88 terms

Chemistry and Biochemistry

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Matter
The "stuff" of the universe.
Potential Energy
All forms of energy exhibit both kinetic and potential work capacities.
Energy
Mass-less and does not take up space.
Kinetic Energy
Displayed in the constant movement of the tiniest particles of matter, as well as large objects.
Chemical Energy
Stored in the bonds of chemical substances.
Electrical Energy
Results from the movement of charged particles.
Mechanical Energy
Energy directly involved in moving matter.
Radiant Energy
Travels in waves; that is, it is the energy of the electromagnetic spectrum.
Elements
A limited number of substances.
Periodic Table
A complete listing of elements.
Atoms
Elements are composed of identical partials or building blocks.
Atomic Symbol
One or two letter chemical shorthand.
Protons
Have a positive charge.
Neutrons
Have a neutral charge.
Electrons
Bear a negative charge equal in strength to the positive charge of the protons.
Orbital Model
Modern model of atomic structure.
Atomic Number
Equal to the number of protons it's atoms contain.
Atomic Mass
The sum of the masses of all the protons and neutrons contained in its nucleus.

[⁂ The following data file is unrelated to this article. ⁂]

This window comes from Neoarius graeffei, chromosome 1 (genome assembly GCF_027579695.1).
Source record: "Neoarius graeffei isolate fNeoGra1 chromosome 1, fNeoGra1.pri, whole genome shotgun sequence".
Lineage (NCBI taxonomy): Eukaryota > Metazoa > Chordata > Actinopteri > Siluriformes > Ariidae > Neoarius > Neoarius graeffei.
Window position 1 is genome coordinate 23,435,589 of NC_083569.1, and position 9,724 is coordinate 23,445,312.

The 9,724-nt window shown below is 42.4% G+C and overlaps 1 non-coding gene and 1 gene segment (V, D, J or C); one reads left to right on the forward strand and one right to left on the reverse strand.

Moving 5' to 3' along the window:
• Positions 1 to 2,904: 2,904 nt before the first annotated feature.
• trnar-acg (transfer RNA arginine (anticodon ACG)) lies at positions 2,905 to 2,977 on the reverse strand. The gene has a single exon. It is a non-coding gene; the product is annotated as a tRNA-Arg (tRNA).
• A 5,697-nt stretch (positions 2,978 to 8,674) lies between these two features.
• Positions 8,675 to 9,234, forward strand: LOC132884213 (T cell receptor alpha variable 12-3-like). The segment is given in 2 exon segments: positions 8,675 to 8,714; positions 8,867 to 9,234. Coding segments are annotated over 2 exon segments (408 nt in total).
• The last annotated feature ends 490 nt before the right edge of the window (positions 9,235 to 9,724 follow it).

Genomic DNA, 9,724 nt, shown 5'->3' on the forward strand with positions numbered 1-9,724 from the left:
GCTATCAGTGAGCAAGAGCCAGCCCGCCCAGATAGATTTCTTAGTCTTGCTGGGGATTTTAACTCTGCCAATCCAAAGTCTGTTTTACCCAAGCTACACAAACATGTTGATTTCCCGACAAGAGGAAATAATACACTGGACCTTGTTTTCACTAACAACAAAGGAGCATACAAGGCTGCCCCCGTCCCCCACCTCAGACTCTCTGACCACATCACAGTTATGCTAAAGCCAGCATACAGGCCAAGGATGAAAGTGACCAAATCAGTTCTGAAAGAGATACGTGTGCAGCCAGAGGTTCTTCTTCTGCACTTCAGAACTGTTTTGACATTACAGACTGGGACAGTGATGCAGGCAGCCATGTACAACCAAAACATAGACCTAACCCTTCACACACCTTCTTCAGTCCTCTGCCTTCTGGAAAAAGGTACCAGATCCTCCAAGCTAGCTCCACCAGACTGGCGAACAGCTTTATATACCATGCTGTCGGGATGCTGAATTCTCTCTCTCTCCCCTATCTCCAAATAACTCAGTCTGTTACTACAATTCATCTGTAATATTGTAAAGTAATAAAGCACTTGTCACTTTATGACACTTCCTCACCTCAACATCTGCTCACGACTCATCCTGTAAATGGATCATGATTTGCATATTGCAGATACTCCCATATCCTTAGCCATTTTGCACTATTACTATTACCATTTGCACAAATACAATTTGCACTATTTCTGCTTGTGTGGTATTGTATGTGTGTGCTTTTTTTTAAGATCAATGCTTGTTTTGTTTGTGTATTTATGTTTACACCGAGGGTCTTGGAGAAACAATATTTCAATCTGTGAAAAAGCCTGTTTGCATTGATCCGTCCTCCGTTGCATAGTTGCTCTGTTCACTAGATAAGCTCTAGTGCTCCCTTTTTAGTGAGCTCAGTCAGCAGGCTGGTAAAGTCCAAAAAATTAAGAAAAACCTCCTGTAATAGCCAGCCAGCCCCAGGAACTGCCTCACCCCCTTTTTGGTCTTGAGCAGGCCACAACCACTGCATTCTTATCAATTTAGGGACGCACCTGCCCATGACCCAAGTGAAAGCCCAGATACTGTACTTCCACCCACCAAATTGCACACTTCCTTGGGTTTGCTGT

Atomic Weight
Equal to its atomic mass.
Isotopes
Have the same number of protons and electrons but vary in the number of neutrons they contain.
Radioisotope
Heavier isotopes of certain atoms are unstable and tend to decompose to become more stable.
Radioactivity
Process of spontaneous atomic decay.
Molecule
When two or more atoms combine chemically.
Compounds
When two or more different atoms bind together to form a molecule.
Chemical reactions
Occur whenever atoms combine with or dissociate from other atoms.
Electron shells/ Energy levels
Electrons occupy orbits or generally fixed regions of space around the nucleus.
Valance shell
It's electrons determine the chemical behavior of the atom.
Ionic bond
Form when electrons are completely transferred from one atom to another.
Isotopes
Have the same number of protons and electrons but vary in the number of neutrons.